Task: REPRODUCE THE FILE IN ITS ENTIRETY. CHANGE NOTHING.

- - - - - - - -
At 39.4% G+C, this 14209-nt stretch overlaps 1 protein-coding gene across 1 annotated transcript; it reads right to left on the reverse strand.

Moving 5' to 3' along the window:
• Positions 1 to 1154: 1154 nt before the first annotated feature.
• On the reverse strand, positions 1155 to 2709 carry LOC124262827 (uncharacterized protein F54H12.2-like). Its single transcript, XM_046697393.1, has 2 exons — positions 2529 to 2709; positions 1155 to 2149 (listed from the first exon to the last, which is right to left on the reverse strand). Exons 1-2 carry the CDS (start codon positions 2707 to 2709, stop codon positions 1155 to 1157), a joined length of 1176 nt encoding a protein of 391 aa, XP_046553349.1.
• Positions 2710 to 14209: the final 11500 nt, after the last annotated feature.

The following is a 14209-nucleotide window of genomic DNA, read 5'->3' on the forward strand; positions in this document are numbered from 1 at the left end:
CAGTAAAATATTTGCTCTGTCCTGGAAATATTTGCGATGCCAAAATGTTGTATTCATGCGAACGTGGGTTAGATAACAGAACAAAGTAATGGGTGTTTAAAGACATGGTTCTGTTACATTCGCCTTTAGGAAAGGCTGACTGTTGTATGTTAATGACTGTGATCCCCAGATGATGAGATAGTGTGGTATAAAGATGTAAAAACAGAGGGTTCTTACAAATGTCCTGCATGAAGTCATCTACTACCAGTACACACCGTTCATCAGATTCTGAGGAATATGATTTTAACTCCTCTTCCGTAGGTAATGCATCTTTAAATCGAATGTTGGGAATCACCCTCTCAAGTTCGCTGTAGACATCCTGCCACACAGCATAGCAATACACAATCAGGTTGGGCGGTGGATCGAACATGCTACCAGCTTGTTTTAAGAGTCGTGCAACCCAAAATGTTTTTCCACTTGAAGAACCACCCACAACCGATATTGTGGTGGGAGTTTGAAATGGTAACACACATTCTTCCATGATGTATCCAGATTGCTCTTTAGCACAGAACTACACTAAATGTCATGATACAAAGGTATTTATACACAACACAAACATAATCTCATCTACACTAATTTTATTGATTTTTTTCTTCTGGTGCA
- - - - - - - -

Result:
At 39.4% G+C, this 14209-nt stretch overlaps 1 protein-coding gene across 1 annotated transcript; it reads right to left on the reverse strand.

Moving 5' to 3' along the window:
• Positions 1 to 1154: 1154 nt before the first annotated feature.
• On the reverse strand, positions 1155 to 2709 carry LOC124262827 (uncharacterized protein F54H12.2-like). Its single transcript, XM_046697393.1, has 2 exons — positions 2529 to 2709; positions 1155 to 2149 (listed from the first exon to the last, which is right to left on the reverse strand). Exons 1-2 carry the CDS (start codon positions 2707 to 2709, stop codon positions 1155 to 1157), a joined length of 1176 nt encoding a protein of 391 aa, XP_046553349.1.
• Positions 2710 to 14209: the final 11500 nt, after the last annotated feature.

The following is a 14209-nucleotide window of genomic DNA, read 5'->3' on the forward strand; positions in this document are numbered from 1 at the left end:
CAGTAAAATATTTGCTCTGTCCTGGAAATATTTGCGATGCCAAAATGTTGTATTCATGCGAACGTGGGTTAGATAACAGAACAAAGTAATGGGTGTTTAAAGACATGGTTCTGTTACATTCGCCTTTAGGAAAGGCTGACTGTTGTATGTTAATGACTGTGATCCCCAGATGATGAGATAGTGTGGTATAAAGATGTAAAAACAGAGGGTTCTTACAAATGTCCTGCATGAAGTCATCTACTACCAGTACACACCGTTCATCAGATTCTGAGGAATATGATTTTAACTCCTCTTCCGTAGGTAATGCATCTTTAAATCGAATGTTGGGAATCACCCTCTCAAGTTCGCTGTAGACATCCTGCCACACAGCATAGCAATACACAATCAGGTTGGGCGGTGGATCGAACATGCTACCAGCTTGTTTTAAGAGTCGTGCAACCCAAAATGTTTTTCCACTTGAAGAACCACCCACAACCGATATTGTGGTGGGAGTTTGAAATGGTAACACACATTCTTCCATGATGTATCCAGATTGCTCTTTAGCACAGAACTACACTAAATGTCATGATACAAAGGTATTTATACACAACACAAACATAATCTCATCTACACTAATTTTATTGATTTTTTTCTTCTGGTGCA